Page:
The Oscar-nominated film KON-TIKI (**½, 96/119 mins., PG-13, 2012; Anchor Bay) follows Norway’s Thor Heyerdahl and his 1947 expedition, crossing the Pacific on a raft, from Peru to the Polynesian Islands, in order to prove that South Americans first settled there.
The much-documented voyage of the “Kon-Tiki” ought to have been the stuff ripe for a great big-screen movie, but this good-looking Norwegian film from directors Joachim Ronning and Espen Sandberg opts to go the “Hollywood” route by over-dramatizing Heyderdahl’s journey, the bickering between members of his crew, and becoming something of a “Perfect Storm Lite” in the process. Difficult ocean storms, hungry sharks and Heyerdahl’s obsession plague the Kon-Tiki, claiming the life of a pet parrot and transforming the seemingly mild-mannered Heyderdahl into something of a mad man. Peter Skavlan’s pedestrian script is the main culprit here in this regard, and in overdosing on the bombastic elements, greatly diminishes the story’s credibility. (It also makes bringing up Heyerdahl’s dissolving marriage into something of a wet blanket, especially at the picture’s end, since so much of the film is a one-dimensional formula piece).
“Kon-Tiki” was actually shot in two different versions – first in a mix of native languages (primarily Norwegian but with a healthy dose of English), and then an all-English version that Heyerdahl himself, reportedly, insisted on years ago if “Kon-Tiki” ever made it to the screen. The big difference between the two, however, is their respective running times: the original cut runs nearly two hours, while the English version runs a scant 96 minutes. I’m not sure if this editing was executed on the part of the directors or (more likely) the result of the Weinsteins trimming some of the fat from the film – either way, although the English version manages to clean up some of the movie’s bloated elements (specifically the material involving Heyerdahl’s wife), it also excises significant material involving Heyderdahl forming the expedition in the film’s first third.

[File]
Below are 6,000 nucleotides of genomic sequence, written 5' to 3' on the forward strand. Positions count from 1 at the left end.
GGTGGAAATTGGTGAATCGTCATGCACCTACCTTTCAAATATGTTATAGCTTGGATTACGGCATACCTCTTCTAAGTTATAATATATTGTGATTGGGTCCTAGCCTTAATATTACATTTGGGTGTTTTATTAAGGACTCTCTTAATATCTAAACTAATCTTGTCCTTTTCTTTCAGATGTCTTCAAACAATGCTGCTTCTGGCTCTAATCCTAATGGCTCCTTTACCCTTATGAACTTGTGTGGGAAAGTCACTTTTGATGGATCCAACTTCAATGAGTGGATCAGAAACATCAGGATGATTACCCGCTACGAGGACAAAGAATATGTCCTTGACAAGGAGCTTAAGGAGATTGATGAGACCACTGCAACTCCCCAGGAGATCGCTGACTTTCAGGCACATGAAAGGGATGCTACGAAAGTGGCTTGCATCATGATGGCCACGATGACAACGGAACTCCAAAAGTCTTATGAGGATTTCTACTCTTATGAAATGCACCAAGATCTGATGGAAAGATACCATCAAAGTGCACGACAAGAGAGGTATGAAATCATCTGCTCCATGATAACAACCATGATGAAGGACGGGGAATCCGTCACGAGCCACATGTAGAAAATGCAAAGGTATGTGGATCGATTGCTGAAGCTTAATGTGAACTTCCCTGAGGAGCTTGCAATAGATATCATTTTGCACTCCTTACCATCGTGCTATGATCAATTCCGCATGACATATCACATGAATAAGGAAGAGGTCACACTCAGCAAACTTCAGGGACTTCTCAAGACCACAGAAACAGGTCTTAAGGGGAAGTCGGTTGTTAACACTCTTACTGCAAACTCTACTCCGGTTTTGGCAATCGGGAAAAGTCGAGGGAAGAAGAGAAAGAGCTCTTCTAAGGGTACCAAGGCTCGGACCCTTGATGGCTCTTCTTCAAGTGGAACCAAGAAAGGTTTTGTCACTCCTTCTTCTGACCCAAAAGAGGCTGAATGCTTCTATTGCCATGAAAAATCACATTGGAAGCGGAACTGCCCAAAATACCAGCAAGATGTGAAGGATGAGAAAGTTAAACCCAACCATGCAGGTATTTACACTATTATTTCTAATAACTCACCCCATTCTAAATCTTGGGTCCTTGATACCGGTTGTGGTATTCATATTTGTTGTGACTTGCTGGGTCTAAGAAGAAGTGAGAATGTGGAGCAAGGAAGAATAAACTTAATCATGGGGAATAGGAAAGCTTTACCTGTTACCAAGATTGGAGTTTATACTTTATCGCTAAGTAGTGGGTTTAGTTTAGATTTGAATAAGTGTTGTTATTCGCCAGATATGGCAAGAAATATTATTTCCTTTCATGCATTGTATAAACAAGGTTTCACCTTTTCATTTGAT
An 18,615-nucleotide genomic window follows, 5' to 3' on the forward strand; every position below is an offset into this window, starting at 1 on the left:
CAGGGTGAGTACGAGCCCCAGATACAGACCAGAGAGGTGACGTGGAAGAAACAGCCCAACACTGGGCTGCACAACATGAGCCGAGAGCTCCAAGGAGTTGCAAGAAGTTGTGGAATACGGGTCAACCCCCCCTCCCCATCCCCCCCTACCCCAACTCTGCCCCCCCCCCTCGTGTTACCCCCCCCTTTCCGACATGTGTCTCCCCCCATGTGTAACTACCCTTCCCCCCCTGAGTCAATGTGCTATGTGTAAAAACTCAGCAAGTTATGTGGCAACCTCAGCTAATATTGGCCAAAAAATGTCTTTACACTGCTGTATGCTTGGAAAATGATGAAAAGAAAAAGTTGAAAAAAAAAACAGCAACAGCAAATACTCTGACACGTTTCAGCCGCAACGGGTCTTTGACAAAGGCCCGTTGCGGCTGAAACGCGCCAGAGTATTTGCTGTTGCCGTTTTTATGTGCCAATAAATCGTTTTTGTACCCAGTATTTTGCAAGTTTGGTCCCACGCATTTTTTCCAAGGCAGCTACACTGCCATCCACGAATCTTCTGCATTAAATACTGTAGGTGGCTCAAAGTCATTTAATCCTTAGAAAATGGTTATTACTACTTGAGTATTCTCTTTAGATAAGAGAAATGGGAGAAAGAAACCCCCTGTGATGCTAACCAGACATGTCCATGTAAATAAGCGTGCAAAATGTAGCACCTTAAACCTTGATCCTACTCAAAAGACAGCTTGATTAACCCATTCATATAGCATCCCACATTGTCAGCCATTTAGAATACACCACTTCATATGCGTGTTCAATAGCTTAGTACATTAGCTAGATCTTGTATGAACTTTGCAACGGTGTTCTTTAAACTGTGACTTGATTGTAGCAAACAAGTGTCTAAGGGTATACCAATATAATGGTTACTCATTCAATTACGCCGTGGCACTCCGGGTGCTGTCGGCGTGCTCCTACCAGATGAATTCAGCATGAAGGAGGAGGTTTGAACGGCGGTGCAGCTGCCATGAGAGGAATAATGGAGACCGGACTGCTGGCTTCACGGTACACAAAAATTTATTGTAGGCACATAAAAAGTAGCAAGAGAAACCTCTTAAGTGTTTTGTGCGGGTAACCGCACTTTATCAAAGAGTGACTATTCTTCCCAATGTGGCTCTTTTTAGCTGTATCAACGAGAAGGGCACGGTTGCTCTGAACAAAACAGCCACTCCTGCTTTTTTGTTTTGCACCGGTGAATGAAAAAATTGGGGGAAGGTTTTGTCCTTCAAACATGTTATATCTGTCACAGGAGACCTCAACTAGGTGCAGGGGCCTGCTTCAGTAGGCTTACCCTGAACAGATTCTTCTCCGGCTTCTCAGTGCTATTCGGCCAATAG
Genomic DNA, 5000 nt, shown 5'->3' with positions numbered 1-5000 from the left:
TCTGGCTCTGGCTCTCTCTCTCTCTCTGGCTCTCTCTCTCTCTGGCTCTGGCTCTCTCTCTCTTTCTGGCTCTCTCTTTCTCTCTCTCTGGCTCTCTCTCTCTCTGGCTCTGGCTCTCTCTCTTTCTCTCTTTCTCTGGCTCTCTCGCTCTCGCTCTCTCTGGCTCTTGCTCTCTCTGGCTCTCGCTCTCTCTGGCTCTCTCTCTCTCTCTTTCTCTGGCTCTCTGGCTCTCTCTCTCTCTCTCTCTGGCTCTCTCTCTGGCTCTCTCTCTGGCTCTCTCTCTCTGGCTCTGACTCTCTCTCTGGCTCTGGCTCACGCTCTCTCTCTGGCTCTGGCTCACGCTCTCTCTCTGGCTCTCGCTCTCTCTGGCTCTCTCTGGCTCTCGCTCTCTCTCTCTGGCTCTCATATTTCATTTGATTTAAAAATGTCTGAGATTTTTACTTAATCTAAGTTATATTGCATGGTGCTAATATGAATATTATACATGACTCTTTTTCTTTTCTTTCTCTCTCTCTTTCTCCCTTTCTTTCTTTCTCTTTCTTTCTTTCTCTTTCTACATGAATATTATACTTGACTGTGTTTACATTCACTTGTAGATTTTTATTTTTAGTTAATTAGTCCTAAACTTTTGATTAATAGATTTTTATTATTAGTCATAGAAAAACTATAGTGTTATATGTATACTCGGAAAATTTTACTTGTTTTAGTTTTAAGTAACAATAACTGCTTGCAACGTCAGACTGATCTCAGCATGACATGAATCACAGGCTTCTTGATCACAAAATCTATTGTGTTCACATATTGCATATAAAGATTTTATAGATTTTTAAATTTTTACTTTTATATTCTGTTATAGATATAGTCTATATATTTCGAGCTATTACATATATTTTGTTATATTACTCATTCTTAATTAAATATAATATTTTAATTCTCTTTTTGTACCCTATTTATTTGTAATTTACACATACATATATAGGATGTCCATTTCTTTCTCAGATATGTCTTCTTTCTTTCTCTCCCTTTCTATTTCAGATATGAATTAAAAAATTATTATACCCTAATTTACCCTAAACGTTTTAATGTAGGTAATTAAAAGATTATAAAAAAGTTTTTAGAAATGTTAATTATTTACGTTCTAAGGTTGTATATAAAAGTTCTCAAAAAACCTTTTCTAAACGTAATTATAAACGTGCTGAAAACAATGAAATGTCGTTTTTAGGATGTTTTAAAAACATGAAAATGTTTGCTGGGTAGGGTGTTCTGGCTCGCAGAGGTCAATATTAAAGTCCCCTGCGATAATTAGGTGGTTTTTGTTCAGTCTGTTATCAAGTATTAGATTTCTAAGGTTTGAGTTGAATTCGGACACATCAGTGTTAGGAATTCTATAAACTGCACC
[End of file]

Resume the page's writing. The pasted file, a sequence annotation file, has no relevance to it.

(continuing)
Both versions are contained in Anchor Bay’s attractive Blu-Ray release, which sports a beautifully detailed 1080p AVC encoded transfer (just on the basis of the visuals alone, it’s no wonder that Jerry Bruckheimer tapped Ronning and Sanberg to direct the fifth “Pirates of the Caribbean” film). The DTS MA 5.1 soundtrack offers a Zimmer-esque score by Johan Soderqvist while a pair of featurettes rounds out the release. DVD owners should note that only the 96-min. English version is contained on the standard-def side.